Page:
Confronted with controversy, a small R.I. law school aims to keep its reputation

PROVIDENCE, R.I. – The law school at Roger Williams University is a relative infant among peers, opened less than 15 years ago and angling ever since to elevate its national profile and climb the rankings ladder.

Which makes the recent attention it’s received all the less welcome.

In a whirlwind week last month, Ralph R. Papitto, 80, the former chairman of the university board, admitted using the n-word at a board meeting in May, then volunteered to have his name taken off the law school – the only one in Rhode Island. The dustup arrived at a delicate time for the university and especially for the young law school, which lacks the prestige of top tier institutions but has aggressively sought skilled students from outside the area and diversity in professors.

While a top 10 school has deep enough roots to shake off a controversy, it’s more challenging at a place like Roger Williams, which is still introducing itself to the national law community, said Andrew Horwitz, a professor at the law school since 1994.

“Obviously, our concern is that people will simply connect the statements that Mr. Papitto has made to the name of the law school and reach inappropriate conclusions based on that connection,” he said.

The Bristol law school opened in 1993 and received national accreditation a few years later. It was named in 1996 for Papitto, a successful businessman who served on the university board for nearly 40 years, despite objections from students who didn’t believe the school should bear the name of a person who was still alive and who was not a lawyer.

Joel Votolato, president of the law school alumni association, said Papitto is widely credited with coming up with the idea to open a law school in Rhode Island.

“It comes as a blow when something like this happens,” he said.

The school’s popularity is still largely regional – half the entering class in 2006 came from Rhode Island or elsewhere in New England, according to school statistics – though it does attract students from across the country.

Raising a school’s national reputation takes time, and Roger Williams is no exception.

The law school ranks in the fourth, or lowest, tier in the U.S. News ‘ World Report rankings. It also got a dose of bad publicity in 2001 when a newspaper reported that graduates since 1996 were having problems passing the bar exam.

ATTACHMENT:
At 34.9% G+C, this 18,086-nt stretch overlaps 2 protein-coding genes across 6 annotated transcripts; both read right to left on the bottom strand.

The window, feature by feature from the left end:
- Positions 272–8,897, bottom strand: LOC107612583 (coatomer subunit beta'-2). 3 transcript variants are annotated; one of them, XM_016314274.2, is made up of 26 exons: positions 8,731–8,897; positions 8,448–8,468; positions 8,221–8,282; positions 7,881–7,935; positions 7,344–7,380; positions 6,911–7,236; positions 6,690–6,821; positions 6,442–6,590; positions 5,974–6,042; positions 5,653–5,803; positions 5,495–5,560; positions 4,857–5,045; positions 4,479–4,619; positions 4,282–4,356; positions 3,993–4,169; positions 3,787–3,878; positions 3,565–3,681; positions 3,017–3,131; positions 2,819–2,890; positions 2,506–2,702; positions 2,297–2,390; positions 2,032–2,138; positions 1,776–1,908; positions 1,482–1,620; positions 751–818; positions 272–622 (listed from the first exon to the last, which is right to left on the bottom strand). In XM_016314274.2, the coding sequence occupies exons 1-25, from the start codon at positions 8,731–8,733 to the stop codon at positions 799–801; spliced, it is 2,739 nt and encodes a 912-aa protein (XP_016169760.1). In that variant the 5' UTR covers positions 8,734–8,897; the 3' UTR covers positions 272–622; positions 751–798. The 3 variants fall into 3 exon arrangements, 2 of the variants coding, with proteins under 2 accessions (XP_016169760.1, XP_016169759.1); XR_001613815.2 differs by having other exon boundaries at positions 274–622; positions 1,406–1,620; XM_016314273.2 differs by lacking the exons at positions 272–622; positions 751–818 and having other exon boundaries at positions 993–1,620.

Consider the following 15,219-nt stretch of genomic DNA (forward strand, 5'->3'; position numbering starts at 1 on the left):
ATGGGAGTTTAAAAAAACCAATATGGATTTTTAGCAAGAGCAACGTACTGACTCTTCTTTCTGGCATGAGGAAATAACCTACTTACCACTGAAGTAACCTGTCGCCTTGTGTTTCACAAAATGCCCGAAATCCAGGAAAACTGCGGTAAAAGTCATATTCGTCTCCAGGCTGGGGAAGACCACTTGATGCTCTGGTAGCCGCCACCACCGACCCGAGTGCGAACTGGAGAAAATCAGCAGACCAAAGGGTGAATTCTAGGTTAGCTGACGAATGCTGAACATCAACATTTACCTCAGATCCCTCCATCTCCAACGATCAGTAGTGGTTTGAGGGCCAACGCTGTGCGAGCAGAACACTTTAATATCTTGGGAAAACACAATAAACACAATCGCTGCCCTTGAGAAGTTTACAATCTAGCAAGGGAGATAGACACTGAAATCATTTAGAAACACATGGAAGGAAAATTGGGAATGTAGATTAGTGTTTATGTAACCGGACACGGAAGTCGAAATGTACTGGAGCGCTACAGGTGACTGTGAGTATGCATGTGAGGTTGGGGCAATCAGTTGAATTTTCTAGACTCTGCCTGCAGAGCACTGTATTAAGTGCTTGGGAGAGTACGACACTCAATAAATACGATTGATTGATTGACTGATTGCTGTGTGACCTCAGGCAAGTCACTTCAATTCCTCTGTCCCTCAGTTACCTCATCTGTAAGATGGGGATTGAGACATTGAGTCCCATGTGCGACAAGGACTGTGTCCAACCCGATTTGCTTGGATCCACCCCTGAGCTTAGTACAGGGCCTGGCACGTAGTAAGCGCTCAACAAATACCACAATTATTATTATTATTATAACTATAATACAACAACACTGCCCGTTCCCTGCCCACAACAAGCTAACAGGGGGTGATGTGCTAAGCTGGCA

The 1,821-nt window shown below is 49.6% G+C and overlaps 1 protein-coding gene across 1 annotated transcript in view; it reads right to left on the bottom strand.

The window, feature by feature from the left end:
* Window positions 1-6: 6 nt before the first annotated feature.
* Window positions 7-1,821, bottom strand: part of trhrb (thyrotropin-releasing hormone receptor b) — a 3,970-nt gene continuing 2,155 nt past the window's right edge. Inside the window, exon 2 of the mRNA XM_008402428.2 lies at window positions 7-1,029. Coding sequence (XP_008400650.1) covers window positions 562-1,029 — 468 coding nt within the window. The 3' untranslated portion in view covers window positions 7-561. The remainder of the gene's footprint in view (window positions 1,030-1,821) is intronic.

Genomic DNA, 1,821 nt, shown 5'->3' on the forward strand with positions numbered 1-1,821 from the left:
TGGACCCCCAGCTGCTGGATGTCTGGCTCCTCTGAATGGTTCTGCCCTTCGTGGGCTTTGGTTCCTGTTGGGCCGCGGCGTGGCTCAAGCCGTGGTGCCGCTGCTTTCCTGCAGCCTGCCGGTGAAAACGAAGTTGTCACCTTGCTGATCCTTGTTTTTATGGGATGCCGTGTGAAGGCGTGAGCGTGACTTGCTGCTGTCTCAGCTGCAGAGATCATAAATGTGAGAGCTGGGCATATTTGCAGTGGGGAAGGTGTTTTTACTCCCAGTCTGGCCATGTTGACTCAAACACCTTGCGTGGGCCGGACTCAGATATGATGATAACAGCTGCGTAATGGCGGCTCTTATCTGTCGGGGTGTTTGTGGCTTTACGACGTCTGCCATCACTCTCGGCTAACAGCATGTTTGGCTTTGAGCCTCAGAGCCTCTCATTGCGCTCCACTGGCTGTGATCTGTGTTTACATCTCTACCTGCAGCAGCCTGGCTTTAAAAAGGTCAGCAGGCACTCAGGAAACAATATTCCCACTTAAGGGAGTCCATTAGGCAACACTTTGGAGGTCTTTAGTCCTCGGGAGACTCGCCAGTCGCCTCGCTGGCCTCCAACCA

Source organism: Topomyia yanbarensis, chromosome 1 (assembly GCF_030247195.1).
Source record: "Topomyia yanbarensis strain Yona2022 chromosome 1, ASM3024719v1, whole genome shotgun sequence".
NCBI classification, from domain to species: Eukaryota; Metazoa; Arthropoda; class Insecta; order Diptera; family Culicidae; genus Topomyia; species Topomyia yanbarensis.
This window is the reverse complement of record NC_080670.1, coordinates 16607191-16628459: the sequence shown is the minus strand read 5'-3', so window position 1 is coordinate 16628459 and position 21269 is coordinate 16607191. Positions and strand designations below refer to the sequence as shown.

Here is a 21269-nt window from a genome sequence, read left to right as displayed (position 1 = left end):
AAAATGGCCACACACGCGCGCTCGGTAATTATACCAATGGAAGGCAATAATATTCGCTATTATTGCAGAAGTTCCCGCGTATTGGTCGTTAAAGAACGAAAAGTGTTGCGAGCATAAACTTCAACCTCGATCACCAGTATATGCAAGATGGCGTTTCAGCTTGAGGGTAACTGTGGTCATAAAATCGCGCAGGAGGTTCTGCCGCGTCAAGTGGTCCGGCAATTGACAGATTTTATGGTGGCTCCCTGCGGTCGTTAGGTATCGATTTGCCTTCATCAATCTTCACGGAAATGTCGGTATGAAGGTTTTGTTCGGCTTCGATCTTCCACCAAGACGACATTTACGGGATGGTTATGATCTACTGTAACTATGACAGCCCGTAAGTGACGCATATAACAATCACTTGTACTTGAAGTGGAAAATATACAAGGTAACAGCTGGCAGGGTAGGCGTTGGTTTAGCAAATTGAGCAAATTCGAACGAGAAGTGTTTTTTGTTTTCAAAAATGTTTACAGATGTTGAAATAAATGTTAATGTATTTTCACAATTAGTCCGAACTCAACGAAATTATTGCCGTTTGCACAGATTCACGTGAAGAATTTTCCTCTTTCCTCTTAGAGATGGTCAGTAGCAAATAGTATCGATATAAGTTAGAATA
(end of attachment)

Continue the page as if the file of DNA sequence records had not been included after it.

Supporters say Roger Williams has made marked inroads since then, using an honors program and generous financial aid packages to lure top-flight students who might otherwise select better-ranked schools and retaining professors respected in niche fields like sentencing policy and domestic violence law. The bar pass rate has improved, as have standardized test scores.

Law student Kim Ahern, who helped circulate a petition that was signed by nearly 200 students and demanded that the school’s name be changed, said she was proud of having gone to Roger Williams and that the ordeal offered an opportunity for the school to make positive changes and move on.

“If this had happened anywhere, it’d be viewed as a setback,” she said.

Professors, alumni and law school board members suggested that Roger Williams would emerge with its reputation intact and said the public would recognize that an entire institution can’t be judged by the words of one man.

“One comment by a board member is just one comment by a board member and nothing more than that, as inappropriate as it may be,” said Robert Kando, a member of the law school’s first graduating class and current director of the state Board of Elections.

Its status as the state’s only law school means that students have access to clerkships, opportunities to argue before the state Supreme Court and a leg up at some local firms.

Papitto used the slur while discussing the difficulty in finding minorities to serve on the board, putting a spotlight on the number of minorities on the board and at the school.

At the time Papitto made the comment, there were 14 white men on a 16-member board and no minorities, and the organization responsible for accrediting the university had raised concern about the group’s lack of diversity. Since then, the board has said it’s taking steps to diversify.

The makeup of the student body is also less diverse than other schools in the region. Eleven percent of the students at Roger Williams’ law school identified themselves as members of minority groups as of last fall, spokesman Brian Clark said. By comparison, 18 percent of students at Suffolk University Law School are members of minority groups, and that number is 27 percent at Northeastern University School of Law, according to their Web sites.

Papitto eventually apologized and stepped down – saying he wanted to spend more time with his family – then asked to have his name removed amid mounting pressure from students, faculty and minority lawmakers. The university has agreed to take his name off the law school.

It was a precipitous fall for a man who had given millions of dollars to a school that bears his name. But in a statement asking to have his name stripped, he indicated that the school needed to move on without him.

“I do not want this controversy, which at present is running out of control, to further the damage already caused to the university.”